Introduction[edit | edit source]

“In the late 1960s and early 1970s, AT&T developed UNIX, a computer operating system facilitating communications over the Internet.[1]

UNIX was a popular multi-user, multitasking operating system developed at Bell Labs in the early 1970s. Created by just a handful of programmers, Unix was designed to be a small, flexible system used exclusively by programmers.[2]

History[edit | edit source]

"By the 1980s, AT&T had developed UNIX System V (“SVRX”); it built a substantial business by licensing UNIX source code to a number of major computer manufacturers, including IBM, Sun, and Hewlett-Packard. These manufacturers, in turn, would use the SVRX source code to develop their own individualized UNIX-derived 'flavors' for use on their computer systems. Licensees could modify the source code and create derivative products mostly for internal use, but agreed to keep the UNIX source code confidential.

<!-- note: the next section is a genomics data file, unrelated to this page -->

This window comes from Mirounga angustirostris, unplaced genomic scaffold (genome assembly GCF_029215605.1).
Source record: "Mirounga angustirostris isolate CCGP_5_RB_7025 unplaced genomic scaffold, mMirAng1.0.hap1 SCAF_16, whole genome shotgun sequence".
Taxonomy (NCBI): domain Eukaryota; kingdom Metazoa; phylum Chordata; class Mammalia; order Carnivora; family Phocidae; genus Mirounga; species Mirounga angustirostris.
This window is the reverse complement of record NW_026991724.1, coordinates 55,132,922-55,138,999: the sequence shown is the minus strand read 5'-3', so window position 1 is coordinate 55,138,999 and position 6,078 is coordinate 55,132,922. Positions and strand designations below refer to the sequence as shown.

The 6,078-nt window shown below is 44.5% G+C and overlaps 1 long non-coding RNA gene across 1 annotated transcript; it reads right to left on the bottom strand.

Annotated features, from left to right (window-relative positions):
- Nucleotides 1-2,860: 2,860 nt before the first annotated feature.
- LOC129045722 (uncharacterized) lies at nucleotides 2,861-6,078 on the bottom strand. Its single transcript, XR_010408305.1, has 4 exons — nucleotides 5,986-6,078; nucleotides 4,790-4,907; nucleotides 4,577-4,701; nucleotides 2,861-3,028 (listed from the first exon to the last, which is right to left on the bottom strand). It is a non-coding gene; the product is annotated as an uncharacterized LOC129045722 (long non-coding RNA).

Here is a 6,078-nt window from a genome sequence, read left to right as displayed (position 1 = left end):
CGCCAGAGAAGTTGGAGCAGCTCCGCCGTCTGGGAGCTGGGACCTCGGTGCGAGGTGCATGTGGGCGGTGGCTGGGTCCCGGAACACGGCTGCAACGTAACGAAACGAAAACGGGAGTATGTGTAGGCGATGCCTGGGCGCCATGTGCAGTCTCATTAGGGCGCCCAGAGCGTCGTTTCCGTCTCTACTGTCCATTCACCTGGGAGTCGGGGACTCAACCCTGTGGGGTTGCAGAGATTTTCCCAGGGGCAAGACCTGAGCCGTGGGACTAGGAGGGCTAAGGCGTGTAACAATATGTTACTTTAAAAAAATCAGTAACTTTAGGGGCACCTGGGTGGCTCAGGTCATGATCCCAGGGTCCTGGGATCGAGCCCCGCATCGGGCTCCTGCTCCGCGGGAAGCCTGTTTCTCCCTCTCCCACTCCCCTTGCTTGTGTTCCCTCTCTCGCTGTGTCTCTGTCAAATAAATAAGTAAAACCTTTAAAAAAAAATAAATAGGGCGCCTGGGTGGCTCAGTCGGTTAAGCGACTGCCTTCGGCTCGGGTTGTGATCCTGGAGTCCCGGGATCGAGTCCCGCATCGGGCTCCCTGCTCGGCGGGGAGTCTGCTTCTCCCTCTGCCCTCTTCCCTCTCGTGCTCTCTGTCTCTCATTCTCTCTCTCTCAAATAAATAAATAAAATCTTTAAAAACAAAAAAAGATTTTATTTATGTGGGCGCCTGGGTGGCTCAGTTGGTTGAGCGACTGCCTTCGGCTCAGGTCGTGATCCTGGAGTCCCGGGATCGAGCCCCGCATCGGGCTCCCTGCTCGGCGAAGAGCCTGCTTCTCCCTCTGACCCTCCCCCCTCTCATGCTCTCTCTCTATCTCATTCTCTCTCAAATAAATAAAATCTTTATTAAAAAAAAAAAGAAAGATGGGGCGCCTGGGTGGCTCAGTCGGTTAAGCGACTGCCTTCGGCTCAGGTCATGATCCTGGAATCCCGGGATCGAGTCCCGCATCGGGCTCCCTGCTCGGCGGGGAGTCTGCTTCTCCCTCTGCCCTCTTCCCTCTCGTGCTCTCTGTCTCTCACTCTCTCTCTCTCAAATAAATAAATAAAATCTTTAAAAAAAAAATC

"In 1993, Novell paid over $300 million to purchase UNIX System Laboratories, the AT&T spin-off that owned the UNIX copyrights and licenses. Only two years later, however, Novell decided to sell its UNIX business. Although Novell may have initially intended “to sell the complete UNIX business,” both parties agree that Santa Cruz was either unwilling or unable to commit sufficient financial resources to purchase the entire UNIX business outright. The deal was therefore structured so that Novell would retain a 95% interest in SVRX license royalties, which had totaled $50 million in 1995.[3]

References[edit | edit source]

  1. America Online, Inc. v. AT&T Corp., 64 F.Supp.2d 549, 555, 51 U.S.P.Q.2d (BNA) 1865 (E.D. Va. 1999) (full-text).
  2. SANS Glossary of Security Terms.
  3. The SCO Group, Inc. v. Novell, Inc., 578 F. 3d 1201 (10th Cir. Aug. 24, 2009) (full-text).
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